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THE VALUE OF VALUES

Having employees define the behaviors required
to fulfill a set of corporate values can energize a workforce.

 

According to recent surveys by the Gallup Organization, 70 percent of employees are not engaged in today’s organizations. Why? Have we not spent enough on employee programs and training? Don’t they understand where we are going? Why the lack of commitment?

 

Further research indicates a strong correlation between the degree of an employee’s commitment/
engagement and how strongly their personal values match the company’s values. Yet, like me, most leaders gloss over those values and focus on either the vision or next quarter’sobjectives.

 

You might be thinking that it is obvious that values play an important role in culture. So what? Well, let’s take a minute to define culture. It is the shared beliefs that drive the attitude, thinking and behaviors of a group. Simple enough, right?

 

NOT SO OBVIOUS VALUES

Over my career I have read many business books on subjects such as leadership, continuous improvement or quality programs, and re-engineering.

 

Many of these books mention values as an important aspect of the leadership mix. However, I just took the term for granted and never really explored the subject.

 

After all, the organization I was working for at the time had a set of values and they appeared on many posters throughout our facilities. So what else could there be? Everyone certainly knew what they meant, as they were as common in our understanding as motherhood and apple pie.

 

Those values were respect, service, accountability, integrity and excellence.

 

Values certainly seemed to be secondary to vision and maybe even to strategy.

 

But I came to learn the tremendous power they have for an organization that really uses them. In fact, values more than anything else drive the culture of the company. They are indeed the benchmark by which leadership is measured and the glue that keeps the employees committed to the firm.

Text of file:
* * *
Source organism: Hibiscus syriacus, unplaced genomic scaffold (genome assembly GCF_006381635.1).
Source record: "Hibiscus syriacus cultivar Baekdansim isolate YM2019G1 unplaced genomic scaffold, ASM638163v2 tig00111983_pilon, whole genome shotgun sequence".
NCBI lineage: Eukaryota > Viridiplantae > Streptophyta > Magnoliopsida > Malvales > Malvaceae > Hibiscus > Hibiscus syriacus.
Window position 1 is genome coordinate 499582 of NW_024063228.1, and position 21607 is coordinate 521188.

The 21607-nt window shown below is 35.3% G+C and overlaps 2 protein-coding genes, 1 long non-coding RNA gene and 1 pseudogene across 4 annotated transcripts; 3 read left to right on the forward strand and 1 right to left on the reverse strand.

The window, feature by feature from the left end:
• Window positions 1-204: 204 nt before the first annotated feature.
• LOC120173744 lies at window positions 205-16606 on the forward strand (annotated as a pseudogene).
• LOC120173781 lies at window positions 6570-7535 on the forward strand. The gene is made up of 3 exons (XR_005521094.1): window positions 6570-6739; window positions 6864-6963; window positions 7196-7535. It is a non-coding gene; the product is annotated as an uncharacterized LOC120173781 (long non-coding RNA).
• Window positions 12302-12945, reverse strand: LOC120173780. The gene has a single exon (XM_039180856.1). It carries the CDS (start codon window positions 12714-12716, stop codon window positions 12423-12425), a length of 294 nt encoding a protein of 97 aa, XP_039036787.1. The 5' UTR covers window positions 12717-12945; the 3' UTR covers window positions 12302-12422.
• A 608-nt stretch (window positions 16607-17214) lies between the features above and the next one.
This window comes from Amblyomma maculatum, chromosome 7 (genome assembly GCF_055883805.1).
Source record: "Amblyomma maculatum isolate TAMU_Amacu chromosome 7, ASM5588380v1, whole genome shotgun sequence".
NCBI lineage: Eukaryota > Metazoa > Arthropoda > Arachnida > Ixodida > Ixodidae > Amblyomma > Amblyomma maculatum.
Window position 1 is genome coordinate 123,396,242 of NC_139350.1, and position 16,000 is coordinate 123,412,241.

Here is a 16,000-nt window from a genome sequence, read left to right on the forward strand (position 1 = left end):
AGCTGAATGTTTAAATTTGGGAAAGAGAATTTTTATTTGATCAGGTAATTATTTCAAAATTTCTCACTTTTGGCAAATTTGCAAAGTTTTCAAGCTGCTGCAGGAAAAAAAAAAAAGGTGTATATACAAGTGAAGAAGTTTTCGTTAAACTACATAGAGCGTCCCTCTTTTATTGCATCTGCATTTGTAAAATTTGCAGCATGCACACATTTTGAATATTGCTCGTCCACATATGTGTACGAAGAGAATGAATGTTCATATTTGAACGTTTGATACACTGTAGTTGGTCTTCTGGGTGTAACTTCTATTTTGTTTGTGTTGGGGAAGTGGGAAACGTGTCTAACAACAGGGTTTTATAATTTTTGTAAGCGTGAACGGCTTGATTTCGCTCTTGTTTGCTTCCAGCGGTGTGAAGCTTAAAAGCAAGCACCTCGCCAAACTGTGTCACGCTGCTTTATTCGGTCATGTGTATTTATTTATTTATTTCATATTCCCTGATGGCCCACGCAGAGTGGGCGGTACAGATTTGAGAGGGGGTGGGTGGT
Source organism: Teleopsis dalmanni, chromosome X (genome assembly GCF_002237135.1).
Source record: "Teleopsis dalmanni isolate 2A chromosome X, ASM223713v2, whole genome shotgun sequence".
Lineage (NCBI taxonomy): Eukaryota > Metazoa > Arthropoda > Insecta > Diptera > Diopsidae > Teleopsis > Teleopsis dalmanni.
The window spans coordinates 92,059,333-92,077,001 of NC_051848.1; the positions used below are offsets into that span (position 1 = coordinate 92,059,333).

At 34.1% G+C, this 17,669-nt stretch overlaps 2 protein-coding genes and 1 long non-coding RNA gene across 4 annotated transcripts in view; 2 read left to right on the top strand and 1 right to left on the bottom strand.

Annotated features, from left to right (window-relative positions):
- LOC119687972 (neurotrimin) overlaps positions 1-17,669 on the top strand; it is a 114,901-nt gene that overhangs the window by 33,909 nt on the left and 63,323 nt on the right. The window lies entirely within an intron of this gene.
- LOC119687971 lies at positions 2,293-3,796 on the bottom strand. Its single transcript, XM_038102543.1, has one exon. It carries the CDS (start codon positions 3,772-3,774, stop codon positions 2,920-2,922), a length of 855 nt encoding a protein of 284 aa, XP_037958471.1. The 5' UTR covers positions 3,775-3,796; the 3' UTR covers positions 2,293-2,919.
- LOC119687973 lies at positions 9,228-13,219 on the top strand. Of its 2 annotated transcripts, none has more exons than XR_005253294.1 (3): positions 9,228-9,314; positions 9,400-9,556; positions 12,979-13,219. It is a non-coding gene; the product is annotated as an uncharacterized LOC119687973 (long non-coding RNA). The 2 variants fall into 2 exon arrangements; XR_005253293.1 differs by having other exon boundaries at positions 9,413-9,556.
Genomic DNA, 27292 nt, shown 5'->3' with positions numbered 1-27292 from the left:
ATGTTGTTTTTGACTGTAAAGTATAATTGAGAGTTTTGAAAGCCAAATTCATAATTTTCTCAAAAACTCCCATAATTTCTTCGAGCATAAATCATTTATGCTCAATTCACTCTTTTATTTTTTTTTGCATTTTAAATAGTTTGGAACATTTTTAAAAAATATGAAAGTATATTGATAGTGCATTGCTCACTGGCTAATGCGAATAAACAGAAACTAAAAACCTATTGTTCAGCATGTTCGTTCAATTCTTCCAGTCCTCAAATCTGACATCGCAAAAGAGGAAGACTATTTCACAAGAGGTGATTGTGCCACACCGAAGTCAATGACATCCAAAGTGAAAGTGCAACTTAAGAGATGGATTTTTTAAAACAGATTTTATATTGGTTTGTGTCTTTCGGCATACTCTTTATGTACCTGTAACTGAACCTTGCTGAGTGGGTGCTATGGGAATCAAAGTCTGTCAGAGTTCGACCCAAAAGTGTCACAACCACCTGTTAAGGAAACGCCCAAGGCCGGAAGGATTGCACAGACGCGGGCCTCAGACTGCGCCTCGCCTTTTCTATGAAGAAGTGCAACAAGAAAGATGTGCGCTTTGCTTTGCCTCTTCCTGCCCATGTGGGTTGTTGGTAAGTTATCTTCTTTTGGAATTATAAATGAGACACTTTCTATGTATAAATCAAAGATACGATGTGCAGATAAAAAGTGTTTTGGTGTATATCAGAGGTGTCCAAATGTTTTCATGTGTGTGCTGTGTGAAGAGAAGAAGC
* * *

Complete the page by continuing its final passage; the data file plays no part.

I would like you to really stop and think about the attitudes and behaviors of your employees. Do you know? What impact do you think attitudes and behaviors have on customer service, teamwork, or productivity? Are those areas your company could improve on?

 

What are the beliefs that drive the attitudes, thinking and behaviors of your team? Better yet,
who sets those beliefs? You and your leadership team or the people that have been there for years?

 

DEFINING YOUR VALUES

Beliefs are an outcome of the values you espouse, but you probably haven’t really defined what you mean by those values. That is critical.

 

In defining values, we often tend to describe what we mean by the word as that seems only logical. However, values are really only recognized in the behaviors we see others exhibit. If we see someone behaving in a way that makes us think they are being accountable, we believe they are living in accordance with that value. So, it becomes essential that we define the value in terms of the expected behaviors.

 

Certainly you and your leadership team could do this. But for the average employee this will look like and sound like a forced march. Far better the majority of the employees determine what behaviors represent the values for the company because that forms their commitment to them.

 

Note here that I have said they should determine the behaviors associated with the values, but not
the values themselves. That is your job!! You and your leadership team need to decide what the values are that will help you achieve your vision.

 

ENERGIZING WORKERS

This approach to values allows you and your employees to jointly build the attitudes, thinking and behaviors that will get you to your vision.

 

It energizes your team and makes them accountable. It increases their level of engagement to the organization and its goals. It also forms the basis for a new methodology in performance measurement for your leaders, managers and supervisors.

 

In other words, this provides the foundation for “walking the talk!” You will now have very clear and precise descriptions of the behaviors that leaders should model and you can measure them to provide feedback in the leadership development process.

 

Values become the driving force of a constructive culture. That means increased accountability, satisfaction and profitability.

 

Are you getting that value from your values?



 

Joseph Atteridge
Managing Partner
The Pacific Institute


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